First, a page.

The dirty little secret of the last tour is it didn’t go clean, there were tickets available here and there. With all that production, with all those breakthroughs, with all that press…
People didn’t want to hear the new songs.
Ed Sheeran put out a couple of numbers last week and broke records. The tracks were streamed millions of times. Double digit millions, in fact.
But no one wants to listen to new U2 music. Not in quantity.
What happened? They got old, they can no longer capture the zeitgeist, and rather than be embarrassed, rather than play to less than full halls, they’ve decided to become an oldies act, give the audience what it wants, and once you do that, you’re artistically bankrupt.
I don’t know why they’re making an album at all. Actually, they’ve got a set in the can, but the Edge says they’re afraid to release it because it’s no longer timely, not in the age of Trump. But what age are they living in? When you polish a collection over years to dribble out singles and go on the road for twelve months. That era’s done. You make it today and you release it today, and it’s all about singles.
U2 needs a hit single.
They don’t need an album, which will be instantly forgotten, they need a track, everybody needs a track.
Just ask the streaming services, they’ll give you the data. A track can climb the chart, a track can be playlisted, an album just sits there waiting to be discovered, which it usually isn’t. Furthermore, an album drops all on the same day, which means you get a smidge of attention and then there’s a new new thing. That’s the world we live in, if you’re in the popular culture game you must be creating all the time, be in the marketplace all the time.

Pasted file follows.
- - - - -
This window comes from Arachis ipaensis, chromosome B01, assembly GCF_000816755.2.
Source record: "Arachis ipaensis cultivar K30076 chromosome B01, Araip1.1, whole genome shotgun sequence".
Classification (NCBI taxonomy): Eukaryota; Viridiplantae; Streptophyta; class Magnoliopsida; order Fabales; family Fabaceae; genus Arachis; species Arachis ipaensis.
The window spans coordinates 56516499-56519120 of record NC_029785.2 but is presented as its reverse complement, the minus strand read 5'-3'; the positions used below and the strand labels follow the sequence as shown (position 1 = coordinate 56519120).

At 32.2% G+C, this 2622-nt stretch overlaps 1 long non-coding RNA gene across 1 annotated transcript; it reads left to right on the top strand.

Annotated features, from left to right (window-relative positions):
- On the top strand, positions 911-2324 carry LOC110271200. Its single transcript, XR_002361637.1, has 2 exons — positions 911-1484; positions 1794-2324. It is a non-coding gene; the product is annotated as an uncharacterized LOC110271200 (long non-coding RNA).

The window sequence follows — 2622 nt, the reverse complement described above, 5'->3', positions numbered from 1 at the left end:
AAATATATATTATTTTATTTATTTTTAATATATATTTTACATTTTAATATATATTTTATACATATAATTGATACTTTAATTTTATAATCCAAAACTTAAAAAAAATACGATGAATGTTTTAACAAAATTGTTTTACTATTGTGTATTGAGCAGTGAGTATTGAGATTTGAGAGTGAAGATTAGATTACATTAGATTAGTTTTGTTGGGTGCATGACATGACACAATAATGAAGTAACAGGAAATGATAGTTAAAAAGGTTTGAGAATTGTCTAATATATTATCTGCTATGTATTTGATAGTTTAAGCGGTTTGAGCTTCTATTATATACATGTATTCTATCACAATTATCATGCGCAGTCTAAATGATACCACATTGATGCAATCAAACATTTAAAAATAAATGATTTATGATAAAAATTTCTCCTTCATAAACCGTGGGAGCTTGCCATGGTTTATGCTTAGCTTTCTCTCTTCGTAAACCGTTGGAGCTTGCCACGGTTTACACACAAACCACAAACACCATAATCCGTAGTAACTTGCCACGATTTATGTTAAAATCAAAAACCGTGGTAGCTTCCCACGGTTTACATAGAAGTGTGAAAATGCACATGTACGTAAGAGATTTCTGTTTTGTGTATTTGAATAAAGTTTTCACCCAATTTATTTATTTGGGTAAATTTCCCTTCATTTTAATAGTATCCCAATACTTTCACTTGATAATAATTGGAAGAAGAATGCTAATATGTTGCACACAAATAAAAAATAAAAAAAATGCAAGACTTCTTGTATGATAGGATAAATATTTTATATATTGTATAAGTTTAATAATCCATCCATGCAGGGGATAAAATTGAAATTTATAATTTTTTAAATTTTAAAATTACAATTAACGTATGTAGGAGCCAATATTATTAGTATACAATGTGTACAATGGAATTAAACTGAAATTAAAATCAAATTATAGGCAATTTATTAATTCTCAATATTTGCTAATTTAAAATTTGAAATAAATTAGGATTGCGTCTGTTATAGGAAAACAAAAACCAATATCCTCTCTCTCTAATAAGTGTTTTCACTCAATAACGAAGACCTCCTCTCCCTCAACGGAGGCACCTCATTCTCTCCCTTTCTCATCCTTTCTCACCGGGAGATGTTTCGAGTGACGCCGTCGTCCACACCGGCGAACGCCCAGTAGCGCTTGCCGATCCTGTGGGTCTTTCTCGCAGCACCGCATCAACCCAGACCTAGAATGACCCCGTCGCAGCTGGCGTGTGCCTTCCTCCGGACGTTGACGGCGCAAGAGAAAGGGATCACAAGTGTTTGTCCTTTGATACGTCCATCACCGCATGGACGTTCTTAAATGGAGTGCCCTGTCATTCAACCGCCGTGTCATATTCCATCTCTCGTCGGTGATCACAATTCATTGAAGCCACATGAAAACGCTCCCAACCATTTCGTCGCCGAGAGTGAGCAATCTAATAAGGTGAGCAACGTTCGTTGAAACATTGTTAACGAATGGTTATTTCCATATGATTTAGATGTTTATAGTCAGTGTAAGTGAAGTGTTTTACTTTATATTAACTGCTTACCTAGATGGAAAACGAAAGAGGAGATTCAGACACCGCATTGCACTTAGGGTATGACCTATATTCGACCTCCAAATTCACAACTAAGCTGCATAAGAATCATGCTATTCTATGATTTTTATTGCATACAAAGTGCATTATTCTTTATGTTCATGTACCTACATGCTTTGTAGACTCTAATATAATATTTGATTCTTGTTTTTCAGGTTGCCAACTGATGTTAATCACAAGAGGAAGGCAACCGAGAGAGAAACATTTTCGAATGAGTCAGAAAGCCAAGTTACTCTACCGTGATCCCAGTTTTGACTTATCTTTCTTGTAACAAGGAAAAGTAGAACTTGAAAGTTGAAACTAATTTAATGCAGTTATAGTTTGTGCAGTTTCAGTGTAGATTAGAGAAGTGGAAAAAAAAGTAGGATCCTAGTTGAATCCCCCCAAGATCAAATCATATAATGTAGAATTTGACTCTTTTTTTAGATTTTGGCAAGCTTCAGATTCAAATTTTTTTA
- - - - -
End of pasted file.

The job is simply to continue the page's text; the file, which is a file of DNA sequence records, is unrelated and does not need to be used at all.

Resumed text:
And you can fail. No one cares about your stiffs, as long as you make hits. Stiffs are forgotten, chalked up as experiments. Little Big Town did a project with Pharrell, as hot as a personage as there is in music. Hell, Justin Timberlake was involved too. The eight track compilation was released on May 24, 2016 and it went straight to the dumper, their previous album, 2014’s “Pain Killer,” went to number 3 on the country chart and number 7 on the overall chart but “Wanderlust,” the name of the spring collection, only made it to number 103 on the overall chart and it didn’t even make the country chart, not at all! And now, mere months later, Little Big Town has a single, “Better Man,” and it’s climbed the chart all the way to number 4 when not a single track off “Wanderlust” made a dent. What is U2 so afraid of? Experiment, isn’t that what artists do? Test the waters. Don’t be so precious. They poked fun at their image in the “Pop” era, what happened to their sense of humor?
Then again, “Pop” failed, the public didn’t get the joke. But that was back in 1997, the pre-internet era, at least in music, when everybody was paying attention, and most people aren’t paying attention to U2 today.
Hell, work with one of the Nashville titans. Start with Dave Cobb. Then move on to Dann Huff. And let’s not forget Max Martin! And the truth is, a couple of years back, in search of a hit, U2 did work with everybody hot, but it was in an effort to ring the bell, and that’s a hard game to win at. Whereas if you see yourself as an artist and you take a risk you never know what will result. Assuming you’re playing the game.